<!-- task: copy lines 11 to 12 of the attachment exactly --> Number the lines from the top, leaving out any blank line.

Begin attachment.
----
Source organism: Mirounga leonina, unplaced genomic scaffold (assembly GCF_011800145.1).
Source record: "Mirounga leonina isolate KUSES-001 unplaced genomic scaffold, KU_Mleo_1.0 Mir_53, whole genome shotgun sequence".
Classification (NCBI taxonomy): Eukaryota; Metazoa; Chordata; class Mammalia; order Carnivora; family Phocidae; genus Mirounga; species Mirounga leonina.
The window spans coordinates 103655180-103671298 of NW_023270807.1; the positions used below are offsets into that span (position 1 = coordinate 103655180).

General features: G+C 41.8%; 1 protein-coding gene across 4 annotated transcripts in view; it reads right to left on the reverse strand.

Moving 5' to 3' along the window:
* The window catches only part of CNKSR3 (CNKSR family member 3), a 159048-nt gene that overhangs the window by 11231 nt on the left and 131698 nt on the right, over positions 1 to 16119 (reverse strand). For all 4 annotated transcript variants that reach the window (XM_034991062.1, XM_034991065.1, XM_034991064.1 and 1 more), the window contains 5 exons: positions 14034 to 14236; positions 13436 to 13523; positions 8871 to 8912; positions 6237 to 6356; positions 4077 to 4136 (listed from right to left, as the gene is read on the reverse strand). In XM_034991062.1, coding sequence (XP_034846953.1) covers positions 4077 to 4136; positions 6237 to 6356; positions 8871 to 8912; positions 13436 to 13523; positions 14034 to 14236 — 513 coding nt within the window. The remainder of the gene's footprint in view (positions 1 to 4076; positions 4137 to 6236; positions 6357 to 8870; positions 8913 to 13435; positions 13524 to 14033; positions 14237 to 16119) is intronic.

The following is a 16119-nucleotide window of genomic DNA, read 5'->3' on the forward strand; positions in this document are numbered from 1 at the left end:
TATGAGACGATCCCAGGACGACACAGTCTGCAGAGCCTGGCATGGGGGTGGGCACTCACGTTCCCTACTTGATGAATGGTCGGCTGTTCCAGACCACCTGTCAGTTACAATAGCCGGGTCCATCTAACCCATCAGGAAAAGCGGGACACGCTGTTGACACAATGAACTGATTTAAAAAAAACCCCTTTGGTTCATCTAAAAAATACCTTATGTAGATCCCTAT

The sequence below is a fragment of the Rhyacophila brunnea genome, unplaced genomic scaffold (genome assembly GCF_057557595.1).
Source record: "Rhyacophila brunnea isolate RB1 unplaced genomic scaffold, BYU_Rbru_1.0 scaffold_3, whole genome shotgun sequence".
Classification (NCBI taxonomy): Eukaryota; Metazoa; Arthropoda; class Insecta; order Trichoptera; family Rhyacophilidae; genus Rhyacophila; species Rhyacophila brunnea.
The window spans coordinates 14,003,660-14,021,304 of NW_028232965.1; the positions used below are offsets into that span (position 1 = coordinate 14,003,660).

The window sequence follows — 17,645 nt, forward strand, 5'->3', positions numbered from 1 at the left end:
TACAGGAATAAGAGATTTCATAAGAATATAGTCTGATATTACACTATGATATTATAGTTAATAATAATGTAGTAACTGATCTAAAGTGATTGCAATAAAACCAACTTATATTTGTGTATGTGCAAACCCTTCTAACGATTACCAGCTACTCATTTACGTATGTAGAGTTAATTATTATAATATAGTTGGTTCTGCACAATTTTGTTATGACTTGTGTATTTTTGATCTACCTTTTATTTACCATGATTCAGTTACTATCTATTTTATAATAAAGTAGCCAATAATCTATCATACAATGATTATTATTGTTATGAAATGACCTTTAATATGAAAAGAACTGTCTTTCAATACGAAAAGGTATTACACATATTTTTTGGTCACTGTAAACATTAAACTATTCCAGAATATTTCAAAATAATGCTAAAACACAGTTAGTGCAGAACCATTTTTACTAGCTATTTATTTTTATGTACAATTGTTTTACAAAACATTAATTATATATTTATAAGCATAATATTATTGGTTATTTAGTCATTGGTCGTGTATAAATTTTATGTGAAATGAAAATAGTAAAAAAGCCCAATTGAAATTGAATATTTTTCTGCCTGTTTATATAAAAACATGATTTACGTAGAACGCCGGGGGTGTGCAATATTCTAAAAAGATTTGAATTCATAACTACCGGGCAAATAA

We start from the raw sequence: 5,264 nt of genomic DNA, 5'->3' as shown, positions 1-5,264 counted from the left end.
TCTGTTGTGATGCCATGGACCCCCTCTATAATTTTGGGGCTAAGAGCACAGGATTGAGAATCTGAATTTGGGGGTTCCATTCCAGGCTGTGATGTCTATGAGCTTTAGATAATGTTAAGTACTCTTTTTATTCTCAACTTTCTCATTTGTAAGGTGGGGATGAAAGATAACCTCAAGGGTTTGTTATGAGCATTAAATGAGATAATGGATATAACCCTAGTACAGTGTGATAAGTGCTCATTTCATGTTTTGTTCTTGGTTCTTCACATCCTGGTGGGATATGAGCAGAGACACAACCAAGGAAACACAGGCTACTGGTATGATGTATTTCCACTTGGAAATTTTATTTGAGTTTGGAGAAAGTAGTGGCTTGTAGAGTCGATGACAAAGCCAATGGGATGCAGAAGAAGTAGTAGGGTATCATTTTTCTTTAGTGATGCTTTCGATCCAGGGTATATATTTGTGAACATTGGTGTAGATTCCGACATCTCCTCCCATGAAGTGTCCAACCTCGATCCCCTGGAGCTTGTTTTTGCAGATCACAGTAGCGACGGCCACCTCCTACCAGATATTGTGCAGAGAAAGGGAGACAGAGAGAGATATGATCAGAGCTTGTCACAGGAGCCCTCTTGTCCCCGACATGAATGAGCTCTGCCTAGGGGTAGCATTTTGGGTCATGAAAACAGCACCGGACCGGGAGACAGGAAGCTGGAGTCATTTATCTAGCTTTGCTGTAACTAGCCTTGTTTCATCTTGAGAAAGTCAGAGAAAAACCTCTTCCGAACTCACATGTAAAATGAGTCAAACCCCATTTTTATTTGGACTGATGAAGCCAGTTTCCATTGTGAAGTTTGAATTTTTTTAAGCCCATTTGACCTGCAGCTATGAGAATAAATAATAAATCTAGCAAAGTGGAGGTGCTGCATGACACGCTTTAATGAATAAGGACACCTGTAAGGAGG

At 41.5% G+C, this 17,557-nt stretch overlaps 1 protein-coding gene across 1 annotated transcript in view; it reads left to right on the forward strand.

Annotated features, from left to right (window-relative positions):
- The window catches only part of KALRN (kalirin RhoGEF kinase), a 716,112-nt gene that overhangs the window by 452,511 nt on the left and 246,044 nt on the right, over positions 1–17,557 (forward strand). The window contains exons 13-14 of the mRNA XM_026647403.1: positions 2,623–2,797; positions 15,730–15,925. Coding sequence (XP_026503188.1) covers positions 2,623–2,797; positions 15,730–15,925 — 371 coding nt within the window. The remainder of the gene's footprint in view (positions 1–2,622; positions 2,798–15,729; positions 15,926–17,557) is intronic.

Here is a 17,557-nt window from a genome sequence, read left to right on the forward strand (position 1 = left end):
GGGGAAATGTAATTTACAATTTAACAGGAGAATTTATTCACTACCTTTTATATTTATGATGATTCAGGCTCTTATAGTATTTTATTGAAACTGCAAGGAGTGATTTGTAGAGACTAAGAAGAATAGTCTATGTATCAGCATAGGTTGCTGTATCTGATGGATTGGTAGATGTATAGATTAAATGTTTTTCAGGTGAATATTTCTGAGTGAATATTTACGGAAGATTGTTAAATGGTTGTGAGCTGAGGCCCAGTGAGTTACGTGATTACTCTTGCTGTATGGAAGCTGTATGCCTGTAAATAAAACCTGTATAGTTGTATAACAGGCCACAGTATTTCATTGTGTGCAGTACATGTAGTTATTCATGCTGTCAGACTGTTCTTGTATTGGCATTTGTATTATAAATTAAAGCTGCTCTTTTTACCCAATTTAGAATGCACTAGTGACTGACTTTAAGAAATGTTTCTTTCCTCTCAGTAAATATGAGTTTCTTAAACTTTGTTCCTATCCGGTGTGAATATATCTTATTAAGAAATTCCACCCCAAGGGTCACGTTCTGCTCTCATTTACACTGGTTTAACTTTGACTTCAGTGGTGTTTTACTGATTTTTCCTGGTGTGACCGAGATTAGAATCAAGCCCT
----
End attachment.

Source record: "Rhyacophila brunnea isolate RB1 unplaced genomic scaffold, BYU_Rbru_1.0 scaffold_3, whole genome shotgun sequence".
Classification (NCBI taxonomy): Eukaryota; Metazoa; Arthropoda; class Insecta; order Trichoptera; family Rhyacophilidae; genus Rhyacophila; species Rhyacophila brunnea.